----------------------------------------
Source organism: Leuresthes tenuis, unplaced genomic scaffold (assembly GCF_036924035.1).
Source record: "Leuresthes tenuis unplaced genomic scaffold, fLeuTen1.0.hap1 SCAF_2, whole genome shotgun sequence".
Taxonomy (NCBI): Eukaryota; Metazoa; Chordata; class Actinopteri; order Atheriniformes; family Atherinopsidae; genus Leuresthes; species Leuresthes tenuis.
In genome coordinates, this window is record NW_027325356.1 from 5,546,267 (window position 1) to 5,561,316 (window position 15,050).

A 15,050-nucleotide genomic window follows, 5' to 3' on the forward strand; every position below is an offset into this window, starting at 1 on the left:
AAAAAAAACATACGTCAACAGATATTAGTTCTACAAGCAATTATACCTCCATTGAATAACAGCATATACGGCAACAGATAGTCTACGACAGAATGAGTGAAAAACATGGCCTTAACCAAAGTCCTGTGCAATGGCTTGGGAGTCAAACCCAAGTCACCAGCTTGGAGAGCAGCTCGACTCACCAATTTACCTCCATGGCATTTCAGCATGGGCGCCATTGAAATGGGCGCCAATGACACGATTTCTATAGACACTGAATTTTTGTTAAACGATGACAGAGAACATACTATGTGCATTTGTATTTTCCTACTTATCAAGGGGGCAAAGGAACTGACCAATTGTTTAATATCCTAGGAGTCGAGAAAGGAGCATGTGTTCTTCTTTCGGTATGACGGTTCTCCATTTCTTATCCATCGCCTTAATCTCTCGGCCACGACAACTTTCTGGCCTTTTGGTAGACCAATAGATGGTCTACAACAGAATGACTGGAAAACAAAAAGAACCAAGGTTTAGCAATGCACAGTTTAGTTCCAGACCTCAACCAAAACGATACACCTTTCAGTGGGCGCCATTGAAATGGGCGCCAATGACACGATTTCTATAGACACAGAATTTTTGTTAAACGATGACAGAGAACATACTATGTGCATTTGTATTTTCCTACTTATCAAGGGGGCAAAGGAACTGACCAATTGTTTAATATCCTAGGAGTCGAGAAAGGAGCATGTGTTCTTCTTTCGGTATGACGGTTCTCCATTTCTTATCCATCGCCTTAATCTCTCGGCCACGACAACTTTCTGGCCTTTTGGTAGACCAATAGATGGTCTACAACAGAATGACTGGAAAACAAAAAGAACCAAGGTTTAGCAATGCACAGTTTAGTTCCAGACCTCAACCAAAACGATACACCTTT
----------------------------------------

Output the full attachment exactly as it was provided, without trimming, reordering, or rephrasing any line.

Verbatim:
Source organism: Leuresthes tenuis, unplaced genomic scaffold (assembly GCF_036924035.1).
Source record: "Leuresthes tenuis unplaced genomic scaffold, fLeuTen1.0.hap1 SCAF_2, whole genome shotgun sequence".
Taxonomy (NCBI): Eukaryota; Metazoa; Chordata; class Actinopteri; order Atheriniformes; family Atherinopsidae; genus Leuresthes; species Leuresthes tenuis.
In genome coordinates, this window is record NW_027325356.1 from 5,546,267 (window position 1) to 5,561,316 (window position 15,050).

A 15,050-nucleotide genomic window follows, 5' to 3' on the forward strand; every position below is an offset into this window, starting at 1 on the left:
AAAAAAAACATACGTCAACAGATATTAGTTCTACAAGCAATTATACCTCCATTGAATAACAGCATATACGGCAACAGATAGTCTACGACAGAATGAGTGAAAAACATGGCCTTAACCAAAGTCCTGTGCAATGGCTTGGGAGTCAAACCCAAGTCACCAGCTTGGAGAGCAGCTCGACTCACCAATTTACCTCCATGGCATTTCAGCATGGGCGCCATTGAAATGGGCGCCAATGACACGATTTCTATAGACACTGAATTTTTGTTAAACGATGACAGAGAACATACTATGTGCATTTGTATTTTCCTACTTATCAAGGGGGCAAAGGAACTGACCAATTGTTTAATATCCTAGGAGTCGAGAAAGGAGCATGTGTTCTTCTTTCGGTATGACGGTTCTCCATTTCTTATCCATCGCCTTAATCTCTCGGCCACGACAACTTTCTGGCCTTTTGGTAGACCAATAGATGGTCTACAACAGAATGACTGGAAAACAAAAAGAACCAAGGTTTAGCAATGCACAGTTTAGTTCCAGACCTCAACCAAAACGATACACCTTTCAGTGGGCGCCATTGAAATGGGCGCCAATGACACGATTTCTATAGACACAGAATTTTTGTTAAACGATGACAGAGAACATACTATGTGCATTTGTATTTTCCTACTTATCAAGGGGGCAAAGGAACTGACCAATTGTTTAATATCCTAGGAGTCGAGAAAGGAGCATGTGTTCTTCTTTCGGTATGACGGTTCTCCATTTCTTATCCATCGCCTTAATCTCTCGGCCACGACAACTTTCTGGCCTTTTGGTAGACCAATAGATGGTCTACAACAGAATGACTGGAAAACAAAAAGAACCAAGGTTTAGCAATGCACAGTTTAGTTCCAGACCTCAACCAAAACGATACACCTTT